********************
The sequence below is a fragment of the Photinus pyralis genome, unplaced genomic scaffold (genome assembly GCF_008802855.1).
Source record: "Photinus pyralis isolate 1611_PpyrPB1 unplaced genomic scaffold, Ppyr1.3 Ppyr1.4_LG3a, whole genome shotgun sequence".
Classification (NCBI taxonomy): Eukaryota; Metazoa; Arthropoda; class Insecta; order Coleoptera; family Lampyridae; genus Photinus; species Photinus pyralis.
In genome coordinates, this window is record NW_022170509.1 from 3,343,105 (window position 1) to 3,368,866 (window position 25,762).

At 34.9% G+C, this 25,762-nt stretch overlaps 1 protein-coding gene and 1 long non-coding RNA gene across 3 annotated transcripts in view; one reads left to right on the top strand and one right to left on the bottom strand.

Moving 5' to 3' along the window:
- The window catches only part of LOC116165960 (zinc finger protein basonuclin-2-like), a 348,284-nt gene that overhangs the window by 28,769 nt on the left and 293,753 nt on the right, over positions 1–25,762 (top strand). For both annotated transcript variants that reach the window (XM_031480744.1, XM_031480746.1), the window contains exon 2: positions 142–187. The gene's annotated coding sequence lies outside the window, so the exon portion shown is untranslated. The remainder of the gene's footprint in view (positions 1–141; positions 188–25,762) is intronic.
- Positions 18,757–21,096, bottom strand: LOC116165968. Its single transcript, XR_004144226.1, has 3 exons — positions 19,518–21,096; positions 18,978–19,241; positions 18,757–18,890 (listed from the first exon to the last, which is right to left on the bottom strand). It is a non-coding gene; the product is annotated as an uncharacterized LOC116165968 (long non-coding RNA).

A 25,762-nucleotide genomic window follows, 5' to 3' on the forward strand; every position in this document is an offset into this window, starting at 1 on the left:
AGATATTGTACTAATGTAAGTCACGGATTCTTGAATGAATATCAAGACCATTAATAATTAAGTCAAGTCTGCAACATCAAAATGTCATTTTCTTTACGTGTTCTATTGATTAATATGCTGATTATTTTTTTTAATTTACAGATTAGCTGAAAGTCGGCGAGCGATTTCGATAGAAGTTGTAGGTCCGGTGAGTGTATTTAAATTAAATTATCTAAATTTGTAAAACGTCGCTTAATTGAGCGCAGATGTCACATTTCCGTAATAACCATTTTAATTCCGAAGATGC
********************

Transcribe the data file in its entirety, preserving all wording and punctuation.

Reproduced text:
The sequence below is a fragment of the Photinus pyralis genome, unplaced genomic scaffold (genome assembly GCF_008802855.1).
Source record: "Photinus pyralis isolate 1611_PpyrPB1 unplaced genomic scaffold, Ppyr1.3 Ppyr1.4_LG3a, whole genome shotgun sequence".
Classification (NCBI taxonomy): Eukaryota; Metazoa; Arthropoda; class Insecta; order Coleoptera; family Lampyridae; genus Photinus; species Photinus pyralis.
In genome coordinates, this window is record NW_022170509.1 from 3,343,105 (window position 1) to 3,368,866 (window position 25,762).

At 34.9% G+C, this 25,762-nt stretch overlaps 1 protein-coding gene and 1 long non-coding RNA gene across 3 annotated transcripts in view; one reads left to right on the top strand and one right to left on the bottom strand.

Moving 5' to 3' along the window:
- The window catches only part of LOC116165960 (zinc finger protein basonuclin-2-like), a 348,284-nt gene that overhangs the window by 28,769 nt on the left and 293,753 nt on the right, over positions 1–25,762 (top strand). For both annotated transcript variants that reach the window (XM_031480744.1, XM_031480746.1), the window contains exon 2: positions 142–187. The gene's annotated coding sequence lies outside the window, so the exon portion shown is untranslated. The remainder of the gene's footprint in view (positions 1–141; positions 188–25,762) is intronic.
- Positions 18,757–21,096, bottom strand: LOC116165968. Its single transcript, XR_004144226.1, has 3 exons — positions 19,518–21,096; positions 18,978–19,241; positions 18,757–18,890 (listed from the first exon to the last, which is right to left on the bottom strand). It is a non-coding gene; the product is annotated as an uncharacterized LOC116165968 (long non-coding RNA).

A 25,762-nucleotide genomic window follows, 5' to 3' on the forward strand; every position in this document is an offset into this window, starting at 1 on the left:
AGATATTGTACTAATGTAAGTCACGGATTCTTGAATGAATATCAAGACCATTAATAATTAAGTCAAGTCTGCAACATCAAAATGTCATTTTCTTTACGTGTTCTATTGATTAATATGCTGATTATTTTTTTTAATTTACAGATTAGCTGAAAGTCGGCGAGCGATTTCGATAGAAGTTGTAGGTCCGGTGAGTGTATTTAAATTAAATTATCTAAATTTGTAAAACGTCGCTTAATTGAGCGCAGATGTCACATTTCCGTAATAACCATTTTAATTCCGAAGATGC